Yellen’s line: Rate hikes if necessary, but not necessarily rate hikes

The chair of the U.S. Federal Reserve is being as unambiguous as she can be about the Fed’s realist approach

Federal Reserve chair Janet Yellen

U.S. Federal Reserve chair Janet Yellen. (Alex Wong/Getty)

An interest rate cut to 0.25% from 0.5% will stoke lending and spending less than a reduction to 2.75% from 3%. As borrowing costs approach zero, there just isn’t as much demand: households and companies with the means to borrow and spend will have done so at already historically low rates of interest. When Prime Minister Justin Trudeau says he thinks monetary policy has reached its limits, this is what he means.

But let’s not retire the central bankers just yet. They retain great influence over short-term sentiment in financial markets, which for better or worse retain great influence over consumer and business confidence. A few well-chosen words can chase away dark clouds in an instant, as U.S. Federal Reserve Chair Janet Yellen proved again on March 29.

She used a speech at the Economic Club of New York to state clearly that she is in no hurry to raise interest rates after doing so for the first time since before the financial crisis in December. While the Fed is inclined to lift borrowing costs gradually over the next few years, “this forecast is not a plan set in stone that will be carried out regardless of economic developments,” Yellen said. The Fed’s italics, not mine.  Yellen went on to say that, “monetary policy will, as always, respond to the economy’s twists and turns so as to promote, as best as we can in an uncertain economic environment, the employment and inflation goals assigned to us by the Congress.” Equity markets around the world rose. The risk of the U.S. central bank prematurely depressing economic growth with higher interest rates receded the moment Yellen uttered those words.

Some will be annoyed by Yellen’s remarks. There is a lively debate about whether the Fed is ignoring clear signs of inflation. John Williams, the president of the San Francisco Fed, told Market News International last week that he was open to increasing the benchmark interest rate in April or June. A few of his colleagues expressed similar sentiments, creating doubts about about the Wall Street consensus that the Fed was inclined to leave borrowing costs unchanged until later in the year. But one must be careful with the comments of officials outside of the Fed’s inner circle of Yellen; her top deputy in Washington, Stanley Fischer; and William Dudley, the president of the Federal Reserve Bank of New York. There are currently 17 members of the Federal Open Market Committee—but only 10 actually vote on policy. Unlike the Bank of England, where the governor in the past has been out-voted, the Fed has a tradition of forming a consensus around the views of the chair. Rarely are there more than a handful of dissents. The noise from regional Fed presidents often is informative, but the signal always will come from Yellen.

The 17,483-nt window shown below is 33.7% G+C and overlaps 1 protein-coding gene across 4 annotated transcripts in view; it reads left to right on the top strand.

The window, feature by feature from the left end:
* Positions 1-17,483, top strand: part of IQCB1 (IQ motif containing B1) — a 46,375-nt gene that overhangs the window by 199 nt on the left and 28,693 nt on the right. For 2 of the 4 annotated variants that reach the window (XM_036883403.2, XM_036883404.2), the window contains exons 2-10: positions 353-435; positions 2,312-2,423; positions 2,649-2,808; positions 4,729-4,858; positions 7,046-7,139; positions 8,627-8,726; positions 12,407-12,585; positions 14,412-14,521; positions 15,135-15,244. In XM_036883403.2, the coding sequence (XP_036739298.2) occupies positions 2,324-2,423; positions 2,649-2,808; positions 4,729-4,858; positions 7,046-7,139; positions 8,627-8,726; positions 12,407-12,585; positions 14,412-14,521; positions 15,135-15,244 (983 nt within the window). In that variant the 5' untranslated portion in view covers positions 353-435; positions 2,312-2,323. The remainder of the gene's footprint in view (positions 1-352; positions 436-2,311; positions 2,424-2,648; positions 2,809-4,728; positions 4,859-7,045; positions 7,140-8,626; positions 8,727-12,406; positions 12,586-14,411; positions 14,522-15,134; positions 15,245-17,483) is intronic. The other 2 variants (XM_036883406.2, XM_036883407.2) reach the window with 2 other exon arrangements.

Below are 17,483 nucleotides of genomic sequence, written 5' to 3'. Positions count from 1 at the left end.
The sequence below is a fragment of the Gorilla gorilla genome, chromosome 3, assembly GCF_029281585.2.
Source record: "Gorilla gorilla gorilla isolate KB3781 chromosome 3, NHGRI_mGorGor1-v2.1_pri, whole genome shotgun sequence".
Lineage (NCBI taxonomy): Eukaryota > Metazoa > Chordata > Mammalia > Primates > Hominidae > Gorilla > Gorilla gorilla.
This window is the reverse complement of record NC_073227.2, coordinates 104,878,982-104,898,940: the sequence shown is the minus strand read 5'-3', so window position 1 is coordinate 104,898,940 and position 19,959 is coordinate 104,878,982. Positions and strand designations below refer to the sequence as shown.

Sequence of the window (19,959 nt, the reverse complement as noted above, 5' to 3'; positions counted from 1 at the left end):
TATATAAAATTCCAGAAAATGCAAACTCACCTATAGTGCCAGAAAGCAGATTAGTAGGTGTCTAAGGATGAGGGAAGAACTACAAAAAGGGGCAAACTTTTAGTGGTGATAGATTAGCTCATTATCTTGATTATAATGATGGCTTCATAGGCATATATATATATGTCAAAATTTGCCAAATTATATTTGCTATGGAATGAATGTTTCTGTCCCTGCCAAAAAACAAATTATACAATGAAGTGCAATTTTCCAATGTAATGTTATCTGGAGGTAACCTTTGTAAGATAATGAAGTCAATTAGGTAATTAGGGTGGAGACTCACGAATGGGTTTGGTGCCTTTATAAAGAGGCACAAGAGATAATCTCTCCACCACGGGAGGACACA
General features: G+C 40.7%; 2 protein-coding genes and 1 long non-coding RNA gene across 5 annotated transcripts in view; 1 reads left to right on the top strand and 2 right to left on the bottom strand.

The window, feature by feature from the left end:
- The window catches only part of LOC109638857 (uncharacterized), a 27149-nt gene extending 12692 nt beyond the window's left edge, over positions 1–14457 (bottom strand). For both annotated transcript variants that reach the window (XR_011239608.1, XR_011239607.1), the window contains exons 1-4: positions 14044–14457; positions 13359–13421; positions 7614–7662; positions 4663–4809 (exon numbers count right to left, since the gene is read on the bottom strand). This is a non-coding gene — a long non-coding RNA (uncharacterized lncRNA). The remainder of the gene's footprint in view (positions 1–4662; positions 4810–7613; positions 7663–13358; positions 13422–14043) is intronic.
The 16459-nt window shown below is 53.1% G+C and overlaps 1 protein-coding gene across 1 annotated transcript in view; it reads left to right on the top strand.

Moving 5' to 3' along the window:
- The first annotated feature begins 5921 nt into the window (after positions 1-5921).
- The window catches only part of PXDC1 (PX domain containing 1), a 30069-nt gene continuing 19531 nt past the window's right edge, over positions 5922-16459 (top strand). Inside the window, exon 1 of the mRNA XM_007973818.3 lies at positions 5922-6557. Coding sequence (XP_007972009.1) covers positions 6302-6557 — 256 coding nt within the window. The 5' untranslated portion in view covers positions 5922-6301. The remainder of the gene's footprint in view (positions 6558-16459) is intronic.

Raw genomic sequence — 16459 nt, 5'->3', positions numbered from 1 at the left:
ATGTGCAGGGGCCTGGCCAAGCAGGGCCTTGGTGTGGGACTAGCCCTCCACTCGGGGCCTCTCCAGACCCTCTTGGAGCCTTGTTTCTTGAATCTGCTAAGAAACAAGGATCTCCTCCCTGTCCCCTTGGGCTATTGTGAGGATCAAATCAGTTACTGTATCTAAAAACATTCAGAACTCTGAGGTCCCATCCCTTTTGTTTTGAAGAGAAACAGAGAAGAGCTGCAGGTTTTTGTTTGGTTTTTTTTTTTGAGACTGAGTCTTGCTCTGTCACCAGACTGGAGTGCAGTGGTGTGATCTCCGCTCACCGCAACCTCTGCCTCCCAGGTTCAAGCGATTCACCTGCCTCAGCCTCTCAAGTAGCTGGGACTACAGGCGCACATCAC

Craig Torres, a senior economics reporter at Bloomberg News in Washington and one of the most reliable Fed watchers among mainstream journalists, described Yellen’s speech as a show of force by the Fed chair. If there was confusion over the Fed’s intentions, there isn’t now. Yellen said there are too many uncertainties currently to commit fully to higher interest rates. As Torres noted, Yellen will be watching many indicators, some more abstract than hiring and prices. The Fed will be looking for signs of economic stability in the U.S.’s biggest trading partners. A stronger dollar would argue against an interest-rate increase, as it would depress inflation and hurt exports. Commodity prices must stabilize, as financial markets overall seem geared to oil, and the Fed thinks housing should be contributing more to gross domestic product. Finally, Yellen said she is wary the signal being sent by inflation figures and will be watching closely.

“I continue to strongly believe that monetary policy is most effective when the FOMC is forthcoming in addressing economic and financial developments such as those I have discussed in these remarks, and when we speak clearly about how such developments may affect the outlook and the expected path of policy,” Yellen said in conclusion. “I have done my best to do so today, in the time you have kindly granted me.”